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transportation law

transportation law

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Published by Arah Obias Cope
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Published by: Arah Obias Cope on Feb 06, 2013
Copyright:Attribution Non-commercial


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Tamayo vs. Aquino et al & Rayos - G.R. Nos. L-12634 and L-12720 -May 29, 1959
Facts:Epifania Gonzales (wife of Aquino) boarded a truck owned by Tamayo, holderof a certificate of public convenience to operate. Allegedly, while Epifania wasmaking a trip aboard the truck, it bumped against a culvert on the side of theroad, causing her death. Aquino et al filed an action for damages against Tamayo. Tamayo answered alleging that the truck is owned by Rayos, so hefiled a 3rd party complaint against him (Rayos). The CFI ruled that Tamayo isthe registered owner, under a public convenience certificate but such truckwas sold to Rayos one month after the accident, but he (Tamayo) did notinform the Public Service Commission of the sale. CFI held Tamayo and Rayos jointly and severally liable to Aquino. CA affirmed, holding that, both theregistered owner (Tamayo) and the actual owner and operator (Rayos) shouldbe considered as joint tortfeasors and should be made liable in accordancewith Article 2194 of the Civil Code (solidary).Issue: WON Art 2194 (solidary liability) is applicable; and, if NOT, howshould Tamayo (holder of the cert. of public convenience) participate withRayos (transferee/operator) in the damages recoverable.Held: No, Art 2194 is not applicable. The action instituted in this case is one for breach of contract, for failure of the defendant to carry safety the deceased for her destination. The liabilityfor which he is made responsible, i.e., for the death of the passenger, maynot be considered as arising from a quasi-delict. As the registered owner Tamayo and his transferee Rayos may not be held guilty of tort or a quasi-delict; their responsibility is NOT SOLIDARY.As Tamayo is the registered owner of the truck, his responsibility to thepublic or to any passenger riding in the vehicle or truck must be direct. If thepolicy of the law is to be enforced and carried out, the registered ownershould not be allowed to prove that a third person or another has become theowner, so that he may thereby be relieved of the responsibility to the injured.But as the transferee, who operated the vehicle when the passenger died, isthe one directly responsible for the accident and death he should in turn bemade responsible to the registered owner for what the latter may have beenadjudged to pay. In operating the truck without transfer thereof having beenapproved by the Public Service Commission, the transferee acted merely asagent of the registered owner and should be responsible to him (theregistered owner), for any damages that he may cause the latter by hisnegligence.
 Yakult Phils. v. CA, G.R. No. 91856, October 5, 1990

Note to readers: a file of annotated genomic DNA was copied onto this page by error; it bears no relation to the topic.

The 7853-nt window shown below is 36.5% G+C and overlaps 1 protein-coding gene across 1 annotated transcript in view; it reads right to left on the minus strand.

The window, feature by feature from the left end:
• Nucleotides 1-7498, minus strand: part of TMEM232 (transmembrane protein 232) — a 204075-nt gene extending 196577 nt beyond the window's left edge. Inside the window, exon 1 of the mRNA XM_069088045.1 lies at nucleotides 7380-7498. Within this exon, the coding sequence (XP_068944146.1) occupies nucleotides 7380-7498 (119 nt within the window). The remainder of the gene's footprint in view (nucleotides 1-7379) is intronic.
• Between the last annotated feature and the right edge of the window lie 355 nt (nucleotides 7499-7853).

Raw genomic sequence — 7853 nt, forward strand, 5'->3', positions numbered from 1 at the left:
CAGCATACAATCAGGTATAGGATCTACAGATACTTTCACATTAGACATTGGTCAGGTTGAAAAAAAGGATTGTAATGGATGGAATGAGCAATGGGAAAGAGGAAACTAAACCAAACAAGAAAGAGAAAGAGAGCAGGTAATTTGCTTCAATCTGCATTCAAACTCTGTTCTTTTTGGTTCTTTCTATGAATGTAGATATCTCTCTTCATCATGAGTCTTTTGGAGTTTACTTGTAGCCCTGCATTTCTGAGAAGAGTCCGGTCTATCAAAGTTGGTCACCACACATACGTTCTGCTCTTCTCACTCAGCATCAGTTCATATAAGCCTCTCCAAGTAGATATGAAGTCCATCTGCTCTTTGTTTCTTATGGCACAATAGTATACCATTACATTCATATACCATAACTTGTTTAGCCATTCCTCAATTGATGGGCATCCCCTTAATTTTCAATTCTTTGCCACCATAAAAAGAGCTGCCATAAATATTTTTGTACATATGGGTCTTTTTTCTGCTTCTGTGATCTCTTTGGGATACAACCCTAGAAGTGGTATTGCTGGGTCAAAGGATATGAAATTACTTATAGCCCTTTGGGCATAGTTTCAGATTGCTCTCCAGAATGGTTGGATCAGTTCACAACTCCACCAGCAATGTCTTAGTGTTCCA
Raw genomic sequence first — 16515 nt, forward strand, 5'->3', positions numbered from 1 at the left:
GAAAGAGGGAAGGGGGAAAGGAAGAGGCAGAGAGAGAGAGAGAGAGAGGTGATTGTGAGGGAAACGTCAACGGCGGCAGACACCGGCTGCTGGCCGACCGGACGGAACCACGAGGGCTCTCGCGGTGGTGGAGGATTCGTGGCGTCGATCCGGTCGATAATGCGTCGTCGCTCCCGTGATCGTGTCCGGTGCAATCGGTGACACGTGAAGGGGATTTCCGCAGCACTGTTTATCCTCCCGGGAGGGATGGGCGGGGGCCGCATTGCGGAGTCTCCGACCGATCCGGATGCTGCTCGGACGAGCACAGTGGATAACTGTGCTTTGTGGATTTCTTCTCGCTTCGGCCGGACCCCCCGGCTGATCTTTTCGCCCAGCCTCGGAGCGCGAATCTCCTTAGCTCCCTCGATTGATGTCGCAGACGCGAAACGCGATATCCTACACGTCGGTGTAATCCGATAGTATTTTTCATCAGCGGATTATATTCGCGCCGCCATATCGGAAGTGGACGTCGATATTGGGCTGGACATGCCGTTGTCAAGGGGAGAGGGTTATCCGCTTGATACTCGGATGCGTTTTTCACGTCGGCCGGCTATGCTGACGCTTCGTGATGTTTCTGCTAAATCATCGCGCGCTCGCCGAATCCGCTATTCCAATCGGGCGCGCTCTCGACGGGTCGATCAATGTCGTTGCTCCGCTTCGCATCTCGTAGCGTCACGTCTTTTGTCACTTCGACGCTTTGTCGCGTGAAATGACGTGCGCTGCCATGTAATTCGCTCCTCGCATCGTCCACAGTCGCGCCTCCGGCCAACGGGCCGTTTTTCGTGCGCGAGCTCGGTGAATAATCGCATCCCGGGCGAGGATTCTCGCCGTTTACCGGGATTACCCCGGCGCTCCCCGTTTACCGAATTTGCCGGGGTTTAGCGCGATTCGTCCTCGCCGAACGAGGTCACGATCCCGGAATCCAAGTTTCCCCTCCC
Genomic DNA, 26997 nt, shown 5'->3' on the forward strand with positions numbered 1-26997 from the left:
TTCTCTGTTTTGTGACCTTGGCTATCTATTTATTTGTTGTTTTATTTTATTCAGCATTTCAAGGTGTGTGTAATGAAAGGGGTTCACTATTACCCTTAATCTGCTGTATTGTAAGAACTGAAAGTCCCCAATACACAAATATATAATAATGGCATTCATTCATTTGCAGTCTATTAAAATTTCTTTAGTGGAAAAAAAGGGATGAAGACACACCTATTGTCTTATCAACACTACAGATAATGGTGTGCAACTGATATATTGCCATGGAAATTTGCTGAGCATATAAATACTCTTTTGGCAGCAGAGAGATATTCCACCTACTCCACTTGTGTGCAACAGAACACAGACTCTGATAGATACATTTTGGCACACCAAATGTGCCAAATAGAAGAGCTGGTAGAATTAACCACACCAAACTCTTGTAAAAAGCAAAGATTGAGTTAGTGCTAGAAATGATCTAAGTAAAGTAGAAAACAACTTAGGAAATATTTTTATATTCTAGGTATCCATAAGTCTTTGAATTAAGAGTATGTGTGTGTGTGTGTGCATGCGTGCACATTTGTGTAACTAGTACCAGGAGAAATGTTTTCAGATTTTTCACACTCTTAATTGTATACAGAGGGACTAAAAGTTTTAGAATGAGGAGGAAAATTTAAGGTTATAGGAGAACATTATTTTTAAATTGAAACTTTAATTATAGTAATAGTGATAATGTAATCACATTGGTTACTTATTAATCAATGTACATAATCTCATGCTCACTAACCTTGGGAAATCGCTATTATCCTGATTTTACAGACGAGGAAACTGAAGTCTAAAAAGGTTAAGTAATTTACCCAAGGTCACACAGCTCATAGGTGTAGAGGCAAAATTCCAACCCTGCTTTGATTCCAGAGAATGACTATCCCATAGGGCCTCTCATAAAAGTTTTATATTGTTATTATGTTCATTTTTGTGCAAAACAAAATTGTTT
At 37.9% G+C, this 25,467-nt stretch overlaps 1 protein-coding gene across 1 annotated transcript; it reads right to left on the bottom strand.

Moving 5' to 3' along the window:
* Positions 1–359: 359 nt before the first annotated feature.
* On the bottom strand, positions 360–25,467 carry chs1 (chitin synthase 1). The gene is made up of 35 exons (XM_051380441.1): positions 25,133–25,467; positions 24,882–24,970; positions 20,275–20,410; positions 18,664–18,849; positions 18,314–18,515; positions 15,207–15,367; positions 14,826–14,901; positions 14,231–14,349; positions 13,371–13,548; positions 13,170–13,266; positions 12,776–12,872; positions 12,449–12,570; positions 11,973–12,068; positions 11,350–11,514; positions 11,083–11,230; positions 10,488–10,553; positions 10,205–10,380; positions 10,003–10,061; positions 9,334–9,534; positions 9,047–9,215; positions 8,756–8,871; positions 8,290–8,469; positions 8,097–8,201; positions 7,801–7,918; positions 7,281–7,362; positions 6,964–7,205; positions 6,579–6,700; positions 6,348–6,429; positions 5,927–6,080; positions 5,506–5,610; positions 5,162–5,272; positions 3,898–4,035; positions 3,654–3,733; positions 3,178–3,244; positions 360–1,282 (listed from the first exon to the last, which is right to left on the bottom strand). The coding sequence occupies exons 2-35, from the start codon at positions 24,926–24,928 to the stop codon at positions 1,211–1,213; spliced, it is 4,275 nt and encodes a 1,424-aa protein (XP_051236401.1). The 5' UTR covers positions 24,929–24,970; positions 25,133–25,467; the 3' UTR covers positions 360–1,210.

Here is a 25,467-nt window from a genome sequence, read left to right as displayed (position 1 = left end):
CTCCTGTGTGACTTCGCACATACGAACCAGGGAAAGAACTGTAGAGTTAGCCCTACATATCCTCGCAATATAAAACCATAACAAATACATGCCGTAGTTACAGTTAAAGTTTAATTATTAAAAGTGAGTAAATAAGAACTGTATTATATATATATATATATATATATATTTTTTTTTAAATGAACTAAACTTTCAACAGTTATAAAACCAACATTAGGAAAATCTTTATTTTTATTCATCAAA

Gancayco, J.Facts:In 1982, five-year old Roy Camaso, while standing on the sidewalk of M. de laFuenteStreet, Sampaloc, Manila, was sideswiped by motorcycle owned by Yakult Philippines anddriven by its employee, Larry Salvado. The latter wascharged with the crime of recklessimprudence resulting to slight physicalinjuries in an information that was filed with the thenCity Court of Manila. In1984, a complaint for damages was filed by Roy Camaso representedby hisfather, David Camaso, against Yakult and Salvado in RTC Manila. A decisionwasrendered in the civil case ordering defendants Yakult and Salvado to pay jointly andseverally the plaintiff sums for actual expenses for medicalservices and hospital bills,attorney’s fees and the costs of the suit.Issue:whether or not a civil action instituted after the criminal action was filedprosper evenif there was no reservation to file a separate civil actionHeld:Yes. Section 1, Rule 111 of the 1985 Rules of Criminal Procedure provides asfollows:SEC. 1. Institution of criminal and civil actions. — When a criminalaction isinstituted, the civil action for the recovery of civil liability isimpliedlyinstituted with the criminal action, unless the offended partywaives the civilaction, reserves his right to institute it separately, orinstitutes the civil actionprior to the criminal action.x x x The reservation of the right to institute the separate civil actions shallbemade before the prosecution starts to present its evidence andundercircumstances affording the offended party a reasonable opportunityto makesuch reservation. The civil action for the recovery of civil liability is impliedly instituted withthecriminal action unless the offended party waives the civil action, reserveshis right toinstitute it separately or institutes the civil action prior to thecriminal action. It is alsoprovided that the reservation of the right to institutethe separate civil action shall be madebefore the prosecution starts topresent its evidence and under circumstances affording theoffended party areasonable opportunity to make such reservation. In this case, theoffendedparty has not waived the civil action, nor reserved the right toinstitute it separately. Neitherhas the offended party instituted the civil actionprior to the criminal action. However, thecivil action in this case was filed incourt before the presentation of the evidence for theprosecution in the

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